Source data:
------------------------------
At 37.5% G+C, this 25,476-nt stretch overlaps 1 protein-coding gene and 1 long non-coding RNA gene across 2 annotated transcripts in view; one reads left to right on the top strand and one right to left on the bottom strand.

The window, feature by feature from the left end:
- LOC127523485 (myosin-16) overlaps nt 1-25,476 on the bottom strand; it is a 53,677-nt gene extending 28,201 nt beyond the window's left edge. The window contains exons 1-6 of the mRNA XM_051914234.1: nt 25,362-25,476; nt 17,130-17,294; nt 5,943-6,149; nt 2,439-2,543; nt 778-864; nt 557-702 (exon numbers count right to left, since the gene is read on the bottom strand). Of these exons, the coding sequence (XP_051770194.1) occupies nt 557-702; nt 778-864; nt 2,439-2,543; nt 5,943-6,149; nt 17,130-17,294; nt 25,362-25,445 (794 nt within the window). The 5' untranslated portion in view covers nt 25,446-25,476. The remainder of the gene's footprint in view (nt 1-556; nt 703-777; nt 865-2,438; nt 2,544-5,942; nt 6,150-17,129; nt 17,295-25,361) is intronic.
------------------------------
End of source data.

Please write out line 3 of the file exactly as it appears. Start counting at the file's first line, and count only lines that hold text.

- LOC127523485 (myosin-16) overlaps nt 1-25,476 on the bottom strand; it is a 53,677-nt gene extending 28,201 nt beyond the window's left edge. The window contains exons 1-6 of the mRNA XM_051914234.1: nt 25,362-25,476; nt 17,130-17,294; nt 5,943-6,149; nt 2,439-2,543; nt 778-864; nt 557-702 (exon numbers count right to left, since the gene is read on the bottom strand). Of these exons, the coding sequence (XP_051770194.1) occupies nt 557-702; nt 778-864; nt 2,439-2,543; nt 5,943-6,149; nt 17,130-17,294; nt 25,362-25,445 (794 nt within the window). The 5' untranslated portion in view covers nt 25,446-25,476. The remainder of the gene's footprint in view (nt 1-556; nt 703-777; nt 865-2,438; nt 2,544-5,942; nt 6,150-17,129; nt 17,295-25,361) is intronic.